Kris Dunn (AP Photo)

NBC Sports Preseason All-Americans: Kris Dunn Player of the Year

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PRESEASON PLAYER OF THE YEAR: Kris Dunn, Providence

Kris Dunn was criminally-underrated last season, and despite the fact that he’s being projected as a top ten pick, it seems that the media at large is intent on doing the same thing once again this season. Here’s the deal: Dunn is a big, athletic point guard in the mold of John Wall, only, as one NBA scout put it to NBC Sports, a B-plus athlete instead of an A-plus athlete. He’s as good in transition and in ball-screen actions as any guard in the country, which is important because Providence head coach Ed Cooley is going to be putting Dunn in those situations quite a bit this season.

Cooley always asks his point guards to carry the water for his team’s. That’s why guys like Vincent Council, Bryce Cotton and, at Fairfield, Derek Needham put up such big numbers. Last season, Dunn averaged 15.6 points, 7.5 assists and 5.5 boards despite struggling with his efficiency; that’s what happens when you average 4.2 turnovers. Providence hemorrhaged big bodies this offseason and lost leading scorer LaDontae Henton to graduation.

[MORE: Top 100 players | Preseason Top 25]

In other words, Dunn’s usage this season is going to be off-the-charts, and so long as he can rid himself of the massive number of unforced turnovers he committed last season, his efficiency should improve. Throw in his elite defensive ability and (hopefully) an improved jumper, and you’re looking at the nation’s best player.

Now I get it.

Providence is likely going to be one of those teams that doesn’t lock up an NCAA tournament berth until late-February. This is a group that’s probably looking at getting seeded somewhere in that No. 7-No. 10 range.

Assuming the Preseason Player of the Year Award is a prediction of who we think wins it at the end of the year, is it possible to give that honor to a player that isn’t supposed to advance out of the first weekend of the NCAA tournament?

When they’re as good as Kris Dunn is, I say yes.

(And as an addendum, I understand why someone would vote ‘no’ there. I get that argument. But leaving him off of first-team all-america entirely? That’s just plain wrong.)

MORE: Top leads guards | Top off guards | Top Wings | Top Bigs

Buddy Hield (AP)
Buddy Hield (AP)

NBC SPORTS’ FIRST TEAM ALL-AMERICANS

Kris Dunn, Providence

Marcus Paige, North Carolina

Last season, we had Marcus Paige pegged as the Preseason National Player of the Year. That … did not turn out well, but it wasn’t because Paige suddenly became a bad basketball player. It’s because he was injured. He underwent arthroscopic surgery on his ankle. He was able to rest the plantar fasciitis that bothered him last season. He’s back to 100 percent, which means, theoretically, he’s back to being the player that was predicted to be the National Player of the Year at this time last year.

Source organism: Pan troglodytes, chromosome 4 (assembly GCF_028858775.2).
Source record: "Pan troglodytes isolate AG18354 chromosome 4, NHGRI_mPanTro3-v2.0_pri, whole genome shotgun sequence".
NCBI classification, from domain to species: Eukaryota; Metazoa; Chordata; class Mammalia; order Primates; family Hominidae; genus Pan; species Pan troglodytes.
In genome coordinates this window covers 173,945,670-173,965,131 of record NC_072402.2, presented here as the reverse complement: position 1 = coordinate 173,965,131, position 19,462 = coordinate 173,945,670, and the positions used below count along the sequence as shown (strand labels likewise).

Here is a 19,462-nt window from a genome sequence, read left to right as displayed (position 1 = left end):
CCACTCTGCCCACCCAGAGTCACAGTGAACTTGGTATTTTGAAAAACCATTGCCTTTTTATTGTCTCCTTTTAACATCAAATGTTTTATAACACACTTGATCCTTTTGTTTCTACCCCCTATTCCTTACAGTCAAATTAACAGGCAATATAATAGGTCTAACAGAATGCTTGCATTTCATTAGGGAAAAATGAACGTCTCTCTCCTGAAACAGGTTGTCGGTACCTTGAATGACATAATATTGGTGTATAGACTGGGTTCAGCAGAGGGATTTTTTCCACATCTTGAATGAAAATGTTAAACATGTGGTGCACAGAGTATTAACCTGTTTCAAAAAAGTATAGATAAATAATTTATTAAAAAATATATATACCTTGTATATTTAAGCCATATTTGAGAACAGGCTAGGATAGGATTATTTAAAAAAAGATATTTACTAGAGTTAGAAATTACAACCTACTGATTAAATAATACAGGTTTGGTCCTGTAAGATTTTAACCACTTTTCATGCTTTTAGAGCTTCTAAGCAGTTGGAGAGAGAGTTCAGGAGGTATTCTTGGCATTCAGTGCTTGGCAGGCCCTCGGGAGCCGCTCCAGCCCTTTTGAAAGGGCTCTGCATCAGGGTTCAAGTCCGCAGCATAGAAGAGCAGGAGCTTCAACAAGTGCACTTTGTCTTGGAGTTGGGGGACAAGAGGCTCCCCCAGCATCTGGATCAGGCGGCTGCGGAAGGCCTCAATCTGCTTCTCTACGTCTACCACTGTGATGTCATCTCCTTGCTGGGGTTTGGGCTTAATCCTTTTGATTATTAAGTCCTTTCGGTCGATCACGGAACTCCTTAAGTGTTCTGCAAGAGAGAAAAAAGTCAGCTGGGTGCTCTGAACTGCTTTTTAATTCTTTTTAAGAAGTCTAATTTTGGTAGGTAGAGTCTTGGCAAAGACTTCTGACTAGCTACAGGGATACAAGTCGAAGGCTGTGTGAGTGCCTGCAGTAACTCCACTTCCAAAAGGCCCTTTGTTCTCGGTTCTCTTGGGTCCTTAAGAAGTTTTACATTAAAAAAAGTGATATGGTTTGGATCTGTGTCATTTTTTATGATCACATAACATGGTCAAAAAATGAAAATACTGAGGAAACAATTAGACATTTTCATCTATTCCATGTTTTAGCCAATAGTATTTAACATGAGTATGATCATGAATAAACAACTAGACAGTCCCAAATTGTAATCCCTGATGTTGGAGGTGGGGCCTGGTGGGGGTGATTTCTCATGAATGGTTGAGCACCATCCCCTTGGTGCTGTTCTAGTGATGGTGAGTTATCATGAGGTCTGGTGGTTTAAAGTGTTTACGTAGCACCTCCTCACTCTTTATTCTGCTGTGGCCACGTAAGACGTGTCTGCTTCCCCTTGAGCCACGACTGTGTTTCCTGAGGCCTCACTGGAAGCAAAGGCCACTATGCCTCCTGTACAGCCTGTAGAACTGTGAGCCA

Buddy Hield, Oklahoma

As a freshman, Hield was considered to be mostly a defensive stopper. Over the course of the last two seasons, however, he developed into one of the nation’s best scorers as well, averaging 17.4 points and 5.4 boards as a junior. He deserves his spot on this list, even if he plays for a team off of basketball’s beaten bath. The next step for Hield will be to solidify his jumper. At the tail end of his junior year, the 6-foot-4 Bahamian shot just 9-for-40 from beyond the arc.

Ben Simmons, LSU

Basketball fans are going to fall in love with Simmons’ game rather quickly. In the pantheon of new-age big men, Simmons, a 6-foot-9 Australian, falls somewhere between point forward and small-ball four. He’s a deft passer and a slick ball-handler, smooth in spite of his size with a flair for making dazzling plays in the open floor. He’s has a bad habit of trying to make the fancy pass instead of the easy pass, and his jumper needs work, but given his size and skill-set, Simmons will likely make a run at Kyle Collinsworth’s record of six triple-doubles in one season.

Skal Labissiere, Kentucky

Labissiere has everything that NBA teams look for in a big man these days. He’s a face-up post scorer with range, for now, out to the college three-point line. He’s functional with his back-to-the-basket. He has the size (7-feet) and the athleticism to catch lobs and finish above the rim. He can protect the rim defensively. He works hard. He wants to be good. He has a tremendous backstory. These are the kind of kids that John Calipari always has success with, and while Labissiere isn’t the defender that Anthony Davis is or the low-post scoring threat that Karl Towns is, but he should be just as good in Kentucky blue.

Denzel Valentine (AP Photo)
Denzel Valentine (AP Photo)

SECOND TEAM

  • Melo Trimble, Maryland: Trimble is the star point guard on a Maryland team that is the favorite to win the Big Ten title and has the horses to reach the Final Four. I expect Trimble’s scoring (16.0 ppg last year) to drop this year, but he’ll be this team’s engine and the guy with the ball in his hands down the stretch.
  • Malcolm Brogdon, Virginia: Brogdon is one of those guys that doesn’t have a weakness in his game. He can shoot, he can pass, he can score in the post, he can rebound the ball, he can defend. Tony Bennett loves guys like that, which is why Brogdon is such a perfect fit in Charlottesville.
  • Denzel Valentine, Michigan State: Valentine is going to go from being a good player teams in the Big Ten know about to a star in the college ranks this year. As a junior, he averaged 14.5 points, 6.3 boards, 4.3 assists and shot 41.6 percent from three.